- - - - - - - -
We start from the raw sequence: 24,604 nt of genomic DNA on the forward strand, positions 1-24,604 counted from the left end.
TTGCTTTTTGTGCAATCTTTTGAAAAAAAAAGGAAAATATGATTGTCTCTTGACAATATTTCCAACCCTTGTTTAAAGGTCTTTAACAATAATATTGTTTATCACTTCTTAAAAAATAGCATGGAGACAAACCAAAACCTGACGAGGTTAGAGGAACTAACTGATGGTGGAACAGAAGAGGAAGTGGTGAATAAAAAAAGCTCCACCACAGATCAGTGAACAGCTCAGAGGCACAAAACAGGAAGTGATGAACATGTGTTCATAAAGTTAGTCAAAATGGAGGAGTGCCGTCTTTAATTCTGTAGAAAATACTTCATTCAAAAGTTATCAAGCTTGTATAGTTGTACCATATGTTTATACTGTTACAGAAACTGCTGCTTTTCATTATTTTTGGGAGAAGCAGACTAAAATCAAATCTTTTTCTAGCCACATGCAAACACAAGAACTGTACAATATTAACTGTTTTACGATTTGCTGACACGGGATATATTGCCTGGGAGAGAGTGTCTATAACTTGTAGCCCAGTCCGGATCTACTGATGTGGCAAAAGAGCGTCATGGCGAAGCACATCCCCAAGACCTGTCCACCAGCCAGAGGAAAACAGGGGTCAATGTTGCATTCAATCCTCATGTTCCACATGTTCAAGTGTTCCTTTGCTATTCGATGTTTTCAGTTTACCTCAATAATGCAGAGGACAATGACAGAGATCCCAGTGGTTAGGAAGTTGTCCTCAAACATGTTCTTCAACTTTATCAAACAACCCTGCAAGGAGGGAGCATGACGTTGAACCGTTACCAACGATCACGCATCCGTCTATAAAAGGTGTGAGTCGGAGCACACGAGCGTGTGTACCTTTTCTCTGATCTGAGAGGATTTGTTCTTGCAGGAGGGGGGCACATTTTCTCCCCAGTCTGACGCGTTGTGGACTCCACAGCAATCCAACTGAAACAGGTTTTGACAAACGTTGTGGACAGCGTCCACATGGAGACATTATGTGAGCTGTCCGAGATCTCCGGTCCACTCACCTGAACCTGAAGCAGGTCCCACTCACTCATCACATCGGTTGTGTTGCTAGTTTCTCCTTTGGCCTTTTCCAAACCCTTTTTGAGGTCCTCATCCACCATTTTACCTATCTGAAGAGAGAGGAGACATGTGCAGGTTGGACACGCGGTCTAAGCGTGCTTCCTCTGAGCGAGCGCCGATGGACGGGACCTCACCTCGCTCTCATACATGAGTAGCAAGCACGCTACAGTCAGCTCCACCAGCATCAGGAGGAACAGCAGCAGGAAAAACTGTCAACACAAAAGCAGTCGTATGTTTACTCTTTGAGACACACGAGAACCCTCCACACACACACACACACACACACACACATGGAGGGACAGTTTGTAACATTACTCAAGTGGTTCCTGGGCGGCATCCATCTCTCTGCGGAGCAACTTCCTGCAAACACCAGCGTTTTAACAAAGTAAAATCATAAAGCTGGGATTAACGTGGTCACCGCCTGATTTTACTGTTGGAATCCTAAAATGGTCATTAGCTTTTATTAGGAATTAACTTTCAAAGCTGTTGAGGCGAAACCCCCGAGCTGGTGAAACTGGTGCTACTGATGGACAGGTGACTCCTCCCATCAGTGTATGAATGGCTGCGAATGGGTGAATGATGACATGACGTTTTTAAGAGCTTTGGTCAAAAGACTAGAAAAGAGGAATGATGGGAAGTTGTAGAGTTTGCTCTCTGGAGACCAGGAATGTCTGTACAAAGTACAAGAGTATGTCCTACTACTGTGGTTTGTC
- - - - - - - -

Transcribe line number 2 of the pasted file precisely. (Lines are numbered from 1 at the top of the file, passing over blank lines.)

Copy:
TTGCTTTTTGTGCAATCTTTTGAAAAAAAAAGGAAAATATGATTGTCTCTTGACAATATTTCCAACCCTTGTTTAAAGGTCTTTAACAATAATATTGTTTATCACTTCTTAAAAAATAGCATGGAGACAAACCAAAACCTGACGAGGTTAGAGGAACTAACTGATGGTGGAACAGAAGAGGAAGTGGTGAATAAAAAAAGCTCCACCACAGATCAGTGAACAGCTCAGAGGCACAAAACAGGAAGTGATGAACATGTGTTCATAAAGTTAGTCAAAATGGAGGAGTGCCGTCTTTAATTCTGTAGAAAATACTTCATTCAAAAGTTATCAAGCTTGTATAGTTGTACCATATGTTTATACTGTTACAGAAACTGCTGCTTTTCATTATTTTTGGGAGAAGCAGACTAAAATCAAATCTTTTTCTAGCCACATGCAAACACAAGAACTGTACAATATTAACTGTTTTACGATTTGCTGACACGGGATATATTGCCTGGGAGAGAGTGTCTATAACTTGTAGCCCAGTCCGGATCTACTGATGTGGCAAAAGAGCGTCATGGCGAAGCACATCCCCAAGACCTGTCCACCAGCCAGAGGAAAACAGGGGTCAATGTTGCATTCAATCCTCATGTTCCACATGTTCAAGTGTTCCTTTGCTATTCGATGTTTTCAGTTTACCTCAATAATGCAGAGGACAATGACAGAGATCCCAGTGGTTAGGAAGTTGTCCTCAAACATGTTCTTCAACTTTATCAAACAACCCTGCAAGGAGGGAGCATGACGTTGAACCGTTACCAACGATCACGCATCCGTCTATAAAAGGTGTGAGTCGGAGCACACGAGCGTGTGTACCTTTTCTCTGATCTGAGAGGATTTGTTCTTGCAGGAGGGGGGCACATTTTCTCCCCAGTCTGACGCGTTGTGGACTCCACAGCAATCCAACTGAAACAGGTTTTGACAAACGTTGTGGACAGCGTCCACATGGAGACATTATGTGAGCTGTCCGAGATCTCCGGTCCACTCACCTGAACCTGAAGCAGGTCCCACTCACTCATCACATCGGTTGTGTTGCTAGTTTCTCCTTTGGCCTTTTCCAAACCCTTTTTGAGGTCCTCATCCACCATTTTACCTATCTGAAGAGAGAGGAGACATGTGCAGGTTGGACACGCGGTCTAAGCGTGCTTCCTCTGAGCGAGCGCCGATGGACGGGACCTCACCTCGCTCTCATACATGAGTAGCAAGCACGCTACAGTCAGCTCCACCAGCATCAGGAGGAACAGCAGCAGGAAAAACTGTCAACACAAAAGCAGTCGTATGTTTACTCTTTGAGACACACGAGAACCCTCCACACACACACACACACACACACACACATGGAGGGACAGTTTGTAACATTACTCAAGTGGTTCCTGGGCGGCATCCATCTCTCTGCGGAGCAACTTCCTGCAAACACCAGCGTTTTAACAAAGTAAAATCATAAAGCTGGGATTAACGTGGTCACCGCCTGATTTTACTGTTGGAATCCTAAAATGGTCATTAGCTTTTATTAGGAATTAACTTTCAAAGCTGTTGAGGCGAAACCCCCGAGCTGGTGAAACTGGTGCTACTGATGGACAGGTGACTCCTCCCATCAGTGTATGAATGGCTGCGAATGGGTGAATGATGACATGACGTTTTTAAGAGCTTTGGTCAAAAGACTAGAAAAGAGGAATGATGGGAAGTTGTAGAGTTTGCTCTCTGGAGACCAGGAATGTCTGTACAAAGTACAAGAGTATGTCCTACTACTGTGGTTTGTC